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Executive Summary for August 11th

In this weekly roundup, we analyze key water developments around the West, including opposition to tribal groundwater rights and a continued risk to water resources from marijuana production in California. We also look at the unexpected return of drought in Oregon.

Published on Aug. 11, 2017 Read time Approx. 3 minutes

Western States Back California Agencies in Water Fight With Tribe

Two Southern California water agencies now have some powerful new allies in their battle against an American Indian tribe over precious groundwater: 10 state governments.

The Desert Sun newspaper reports that 10 states from Nevada to Texas have filed “friend of the court” briefs in support of the Desert Water Agency and Coachella Valley Water District.

The two water agencies in the Palm Springs area lost a case before the Ninth Circuit Court of Appeals, which found the Agua Caliente Band of Cahuilla Indians has a federally established right to groundwater dating to the creation of its reservation in the 1870s. Now the agencies are appealing to the U.S. Supreme Court. It’s the first federal court decision of its kind that clearly declares a tribal right to groundwater and not just surface water.

On Monday, the 10 states filed their brief in support of the water agencies, stating the circuit court decision “is literally a watershed opinion washing away the authority and control that states have traditionally exercised over groundwater resources.”

Nevada attorney general Adam Laxalt led the coalition of 10 states, which includes Arizona, Arkansas, Idaho, Nebraska, North Dakota, South Dakota, Texas, Wisconsin and Wyoming. California, which is not among them, has not formally taken a position on the case.

Marijuana, Legal and Otherwise, Continues to Tax California Water

New surveys of illegal marijuana farms on federal forest land in California show that fertilizers and toxic chemicals are a much bigger threat to water quality than just four years ago.

Ecologist Mourad Gabriel, who documents the issue for the U.S. Forest Service, estimates that California’s forests hold 41 times more solid fertilizers and 80 times more liquid pesticides than investigators found in 2013, according to a Reuters report.

Reuters states “If much of the pesticide and fertilizer were released into a single stream rather than scattered around the state in leaky containers, the volume would exceed the amount of chemicals spilled in 2014 into the Elk River in West Virginia, which left 300,000 residents without access to potable water.”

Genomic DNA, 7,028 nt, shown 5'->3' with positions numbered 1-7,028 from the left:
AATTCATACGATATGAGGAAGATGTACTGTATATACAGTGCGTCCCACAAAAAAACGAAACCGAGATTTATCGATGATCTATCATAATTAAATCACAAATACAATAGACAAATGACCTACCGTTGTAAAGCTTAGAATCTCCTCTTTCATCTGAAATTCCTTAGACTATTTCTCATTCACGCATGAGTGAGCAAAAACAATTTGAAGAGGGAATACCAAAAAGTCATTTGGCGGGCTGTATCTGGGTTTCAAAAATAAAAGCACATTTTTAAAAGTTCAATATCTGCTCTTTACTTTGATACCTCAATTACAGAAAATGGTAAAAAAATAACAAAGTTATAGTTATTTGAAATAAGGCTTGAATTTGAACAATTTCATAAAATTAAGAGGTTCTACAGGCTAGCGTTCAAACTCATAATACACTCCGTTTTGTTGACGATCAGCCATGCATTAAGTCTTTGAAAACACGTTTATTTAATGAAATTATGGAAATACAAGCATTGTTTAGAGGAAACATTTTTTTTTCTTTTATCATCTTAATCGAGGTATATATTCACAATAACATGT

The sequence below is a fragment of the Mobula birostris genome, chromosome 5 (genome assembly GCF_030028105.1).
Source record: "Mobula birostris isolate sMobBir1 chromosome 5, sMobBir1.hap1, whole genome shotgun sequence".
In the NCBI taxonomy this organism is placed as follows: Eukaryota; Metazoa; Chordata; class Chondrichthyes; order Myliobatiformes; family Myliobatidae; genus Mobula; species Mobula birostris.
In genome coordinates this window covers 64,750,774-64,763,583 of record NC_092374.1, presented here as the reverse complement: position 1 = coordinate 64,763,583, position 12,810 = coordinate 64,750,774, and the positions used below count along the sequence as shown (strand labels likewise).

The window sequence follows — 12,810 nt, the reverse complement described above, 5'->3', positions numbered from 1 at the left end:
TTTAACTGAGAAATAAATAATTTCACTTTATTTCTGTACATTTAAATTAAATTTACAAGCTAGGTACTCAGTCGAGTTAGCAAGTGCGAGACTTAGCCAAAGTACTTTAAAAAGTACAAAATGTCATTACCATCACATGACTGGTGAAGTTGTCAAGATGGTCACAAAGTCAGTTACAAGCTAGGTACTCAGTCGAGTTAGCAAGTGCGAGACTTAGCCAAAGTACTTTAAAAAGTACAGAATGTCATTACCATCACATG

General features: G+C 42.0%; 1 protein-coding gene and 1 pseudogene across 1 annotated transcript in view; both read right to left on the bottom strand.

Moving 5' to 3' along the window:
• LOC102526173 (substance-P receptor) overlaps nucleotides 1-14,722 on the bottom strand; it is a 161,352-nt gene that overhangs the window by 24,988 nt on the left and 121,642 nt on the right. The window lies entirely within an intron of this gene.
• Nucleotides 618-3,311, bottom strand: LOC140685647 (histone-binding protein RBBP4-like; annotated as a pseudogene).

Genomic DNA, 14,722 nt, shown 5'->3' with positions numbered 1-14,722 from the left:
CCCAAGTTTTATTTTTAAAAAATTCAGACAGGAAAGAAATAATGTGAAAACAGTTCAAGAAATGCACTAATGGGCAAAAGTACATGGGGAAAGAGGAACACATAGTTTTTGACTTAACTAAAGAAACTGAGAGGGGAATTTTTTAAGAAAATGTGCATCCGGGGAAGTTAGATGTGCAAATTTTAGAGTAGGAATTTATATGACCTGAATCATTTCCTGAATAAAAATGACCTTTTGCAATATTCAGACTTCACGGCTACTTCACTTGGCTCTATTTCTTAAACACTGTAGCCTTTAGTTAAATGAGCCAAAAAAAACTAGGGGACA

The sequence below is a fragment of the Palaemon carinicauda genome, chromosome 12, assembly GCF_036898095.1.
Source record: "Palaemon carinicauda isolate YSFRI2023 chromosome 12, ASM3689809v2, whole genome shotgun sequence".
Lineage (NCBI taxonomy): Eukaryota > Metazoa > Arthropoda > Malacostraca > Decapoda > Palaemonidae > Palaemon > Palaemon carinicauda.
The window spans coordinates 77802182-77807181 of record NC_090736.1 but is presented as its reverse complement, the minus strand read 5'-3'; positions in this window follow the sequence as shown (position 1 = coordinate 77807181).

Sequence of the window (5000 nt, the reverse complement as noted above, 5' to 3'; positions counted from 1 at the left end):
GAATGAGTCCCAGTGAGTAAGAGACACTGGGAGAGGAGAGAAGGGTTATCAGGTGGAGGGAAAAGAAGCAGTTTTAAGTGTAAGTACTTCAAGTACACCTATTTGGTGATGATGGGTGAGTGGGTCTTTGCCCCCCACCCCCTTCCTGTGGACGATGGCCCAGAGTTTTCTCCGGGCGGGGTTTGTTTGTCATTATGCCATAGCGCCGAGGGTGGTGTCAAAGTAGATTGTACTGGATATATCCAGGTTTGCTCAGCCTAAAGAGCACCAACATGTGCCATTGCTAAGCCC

California’s recent legalization of recreational marijuana is partly designed to eliminate illegal, unregulated pot growing. It remains to be seen if this will be achieved. Regardless, there is clearly a large, dirty legacy of illegal pot growing that will continue to threaten water quality and public lands for some time to come.

Meanwhile, an Arizona company, American Green Inc., announced this week it is buying the entire town of Nipton, California – home to 20 or so people – to create the nation’s “first energy-independent, cannabis-friendly hospitality destination.” The reported price tag was about $5 million.

American Green said it will focus initially on bottling cannabis-infused water in the town, and that the production of marijuana edibles and the cultivation of cannabis will follow close behind in its 18-month development, which has a budget of $2.5 million.

The town of Nipton, close to the Nevada border, is about an hour’s drive from Las Vegas and over three hours from Los Angeles. It has a hotel, general store and schoolhouse.

Where will the water come from to support the company’s plans? And will it be enough? These questions have not been answered.

Hot Summer Brings Drought Roaring Back in Parts of Oregon

A wet winter was good news in Oregon, but exceptional summer heat has already dried up many streams prematurely, leaving some farmers without water for the rest of the summer.

The winter left a bountiful snowpack in the mountains, refilling reservoirs and raising hopes of ending the five-year drought that also afflicted California. However, these hopes have not been realized.

“Once again, here we are with this extended period of above-normal temperatures and it negates a lot of the positive influences that we have from that above-normal snowpack,” Scott Oviatt, snow survey supervisor with the Natural Resources Conservation Service, told KLCC public radio.

The northeast portion of the state, plus the Umatilla and John Day basins, all have reduced stream flows. Dry conditions have also been reported in Baker County.

Farmers who rely on small tributaries for their water diversions have been particularly hard hit as those streams have dried up prematurely.

Oviatt said it will take above-normal precipitation and cooler or near-normal temperatures before the state rebounds from drought.

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